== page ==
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Leadership: Principle 4 – Die By Your Own Sword
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In Work as in Life, I Live by Four Simple Principles.

These principles keep me on course and facilitate every business and social interaction I have. This last principle in the series is explained below.

Principle 4: Die By Your Own Sword
Fight for your ideas. If you are committed to your idea after diligent work and research, pursue it. Your banker/business associate/supervisor may have spent an hour listening to your presentation. And you have spent three months working on it. If you’re right and you give in or give up, you’ll regret it forever. Whether you do it their way or yours, or give up the idea, you are held responsible anyway – so what have you got to lose? You’ll have more conviction and understanding following through on what you have spent months developing than on the quick detour that your banker/business associate/supervisor just threw in.

Explain your position, incorporate the aspects of other people’s ideas which are sound and proceed from there. If the project was to fail, wouldn’t you rather get in trouble for something you did than for something someone else suggested you do?

To live by these guidelines requires integrity, courage and collaboration. It’s how I run my business and it’s how I run my life. It works.

If you missed my preview posts, get caught up here:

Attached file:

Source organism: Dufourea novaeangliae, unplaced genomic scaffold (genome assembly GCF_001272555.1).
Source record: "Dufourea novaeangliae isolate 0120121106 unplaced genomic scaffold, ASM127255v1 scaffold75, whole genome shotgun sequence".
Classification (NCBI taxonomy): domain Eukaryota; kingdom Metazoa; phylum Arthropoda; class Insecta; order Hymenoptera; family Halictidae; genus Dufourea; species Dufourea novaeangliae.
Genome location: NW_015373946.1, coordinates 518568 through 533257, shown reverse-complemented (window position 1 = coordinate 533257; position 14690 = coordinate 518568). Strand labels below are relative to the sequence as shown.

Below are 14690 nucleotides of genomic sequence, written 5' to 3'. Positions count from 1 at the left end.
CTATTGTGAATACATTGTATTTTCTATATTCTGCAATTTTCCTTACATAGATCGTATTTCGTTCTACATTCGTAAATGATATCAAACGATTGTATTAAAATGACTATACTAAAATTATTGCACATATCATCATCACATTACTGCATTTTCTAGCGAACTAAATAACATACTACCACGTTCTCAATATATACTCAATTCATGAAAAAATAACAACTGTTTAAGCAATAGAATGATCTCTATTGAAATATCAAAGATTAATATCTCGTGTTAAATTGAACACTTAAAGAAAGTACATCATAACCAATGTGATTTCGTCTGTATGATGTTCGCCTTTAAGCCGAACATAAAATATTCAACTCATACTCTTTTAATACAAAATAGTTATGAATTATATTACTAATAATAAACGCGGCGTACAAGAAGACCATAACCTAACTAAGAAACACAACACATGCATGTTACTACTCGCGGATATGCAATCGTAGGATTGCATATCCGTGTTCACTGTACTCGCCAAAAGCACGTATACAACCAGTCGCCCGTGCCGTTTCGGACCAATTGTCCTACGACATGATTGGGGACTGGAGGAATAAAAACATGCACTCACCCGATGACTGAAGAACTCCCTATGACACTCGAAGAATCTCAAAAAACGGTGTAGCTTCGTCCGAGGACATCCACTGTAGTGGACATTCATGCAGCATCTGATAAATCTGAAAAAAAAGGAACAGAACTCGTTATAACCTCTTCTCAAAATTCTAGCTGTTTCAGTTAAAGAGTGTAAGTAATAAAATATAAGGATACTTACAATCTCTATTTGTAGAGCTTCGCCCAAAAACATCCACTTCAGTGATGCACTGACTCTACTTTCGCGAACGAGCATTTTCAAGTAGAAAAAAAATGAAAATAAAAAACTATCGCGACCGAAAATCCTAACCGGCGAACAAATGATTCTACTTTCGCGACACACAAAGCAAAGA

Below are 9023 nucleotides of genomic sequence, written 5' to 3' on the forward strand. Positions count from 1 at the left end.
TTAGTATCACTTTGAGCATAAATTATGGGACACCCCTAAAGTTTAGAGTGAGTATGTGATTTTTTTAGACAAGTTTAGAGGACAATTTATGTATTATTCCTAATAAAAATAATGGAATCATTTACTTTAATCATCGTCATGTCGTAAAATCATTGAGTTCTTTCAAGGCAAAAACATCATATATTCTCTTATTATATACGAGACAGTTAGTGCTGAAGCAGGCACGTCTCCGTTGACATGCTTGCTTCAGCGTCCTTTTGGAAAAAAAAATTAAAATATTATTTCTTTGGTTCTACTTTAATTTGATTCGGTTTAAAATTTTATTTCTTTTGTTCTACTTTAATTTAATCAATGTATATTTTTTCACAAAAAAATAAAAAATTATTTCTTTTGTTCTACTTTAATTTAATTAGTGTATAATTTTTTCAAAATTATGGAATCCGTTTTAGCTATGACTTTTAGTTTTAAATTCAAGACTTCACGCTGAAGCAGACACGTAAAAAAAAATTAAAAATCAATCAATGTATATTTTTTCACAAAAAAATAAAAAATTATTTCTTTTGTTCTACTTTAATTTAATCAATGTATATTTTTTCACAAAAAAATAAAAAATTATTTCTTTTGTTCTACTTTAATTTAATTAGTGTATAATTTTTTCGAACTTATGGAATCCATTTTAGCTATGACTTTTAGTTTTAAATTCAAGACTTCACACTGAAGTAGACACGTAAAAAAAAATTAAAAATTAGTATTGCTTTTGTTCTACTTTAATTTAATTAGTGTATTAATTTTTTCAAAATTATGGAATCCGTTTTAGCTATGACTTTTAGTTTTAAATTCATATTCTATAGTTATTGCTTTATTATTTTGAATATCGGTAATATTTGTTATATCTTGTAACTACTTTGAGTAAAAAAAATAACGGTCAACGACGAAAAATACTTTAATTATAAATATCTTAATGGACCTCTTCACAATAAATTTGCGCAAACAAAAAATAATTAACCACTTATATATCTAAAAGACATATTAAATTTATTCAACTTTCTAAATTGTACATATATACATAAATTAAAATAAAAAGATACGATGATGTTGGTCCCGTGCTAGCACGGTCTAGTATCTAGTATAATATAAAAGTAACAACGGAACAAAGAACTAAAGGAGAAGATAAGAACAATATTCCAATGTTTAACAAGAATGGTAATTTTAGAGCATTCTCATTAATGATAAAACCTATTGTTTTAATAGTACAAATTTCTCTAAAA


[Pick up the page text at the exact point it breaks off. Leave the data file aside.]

Principle 1: Tell the Truth
Principle 2: Make Partners
Principle 3: Make Big Mistakes

Marilyn Tam, Guest Blogger
View more posts by SCORE’s Guest Bloggers

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Leadership: Principle 3 – Make Big Mistakes
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In Work as in Life, I Live by Four Simple Principles.

These principles keep me on course and facilitate every business and social interaction I have. This week’s principle is below.

Principle 3: Make Big Mistakes
Small mistakes are the thoughtless things we all do when we’re not paying attention. They are a waste of time and resources, and are neither instructive nor constructive.

On the other hand, big, planned, highly organized mistakes are valuable. They usually turn out to be productive in the end. Big mistakes are sometimes the result when you take calculated risks. Making big mistakes is the occasional byproduct of making big strides.

Big mistakes can only occur when you’ve planned and thought things through. You would have prepared contingencies in case your current strategy doesn’t work. If your carefully laid plan turns out to be a mistake, it may cost you. But it will also give you exactly the information you need to modify your strategy or change your course. You learn, you adjust, and you come back with a stronger, more impactful approach that works. In the long run, big mistakes are the best feedback we ever get. The most successful people in life are those who make the best use of their mistakes.

If you missed my preview posts, get caught up here:
Principle 1: Tell the Truth
Principle 2: Make Partners 

Marilyn Tam, Guest Blogger
View more posts by SCORE’s Guest Bloggers

Comment